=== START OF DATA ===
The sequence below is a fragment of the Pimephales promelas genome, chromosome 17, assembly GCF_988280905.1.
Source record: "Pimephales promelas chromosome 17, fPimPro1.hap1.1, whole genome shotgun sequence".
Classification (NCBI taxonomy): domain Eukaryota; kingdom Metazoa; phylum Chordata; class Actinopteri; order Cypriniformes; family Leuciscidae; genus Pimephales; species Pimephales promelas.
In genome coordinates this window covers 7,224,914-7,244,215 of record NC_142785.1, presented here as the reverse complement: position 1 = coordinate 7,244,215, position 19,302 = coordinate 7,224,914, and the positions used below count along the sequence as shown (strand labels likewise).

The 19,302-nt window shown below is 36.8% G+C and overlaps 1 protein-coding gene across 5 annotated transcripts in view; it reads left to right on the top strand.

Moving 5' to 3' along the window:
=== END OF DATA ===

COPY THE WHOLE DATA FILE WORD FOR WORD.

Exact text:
The sequence below is a fragment of the Pimephales promelas genome, chromosome 17, assembly GCF_988280905.1.
Source record: "Pimephales promelas chromosome 17, fPimPro1.hap1.1, whole genome shotgun sequence".
Classification (NCBI taxonomy): domain Eukaryota; kingdom Metazoa; phylum Chordata; class Actinopteri; order Cypriniformes; family Leuciscidae; genus Pimephales; species Pimephales promelas.
In genome coordinates this window covers 7,224,914-7,244,215 of record NC_142785.1, presented here as the reverse complement: position 1 = coordinate 7,244,215, position 19,302 = coordinate 7,224,914, and the positions used below count along the sequence as shown (strand labels likewise).

The 19,302-nt window shown below is 36.8% G+C and overlaps 1 protein-coding gene across 5 annotated transcripts in view; it reads left to right on the top strand.

Moving 5' to 3' along the window: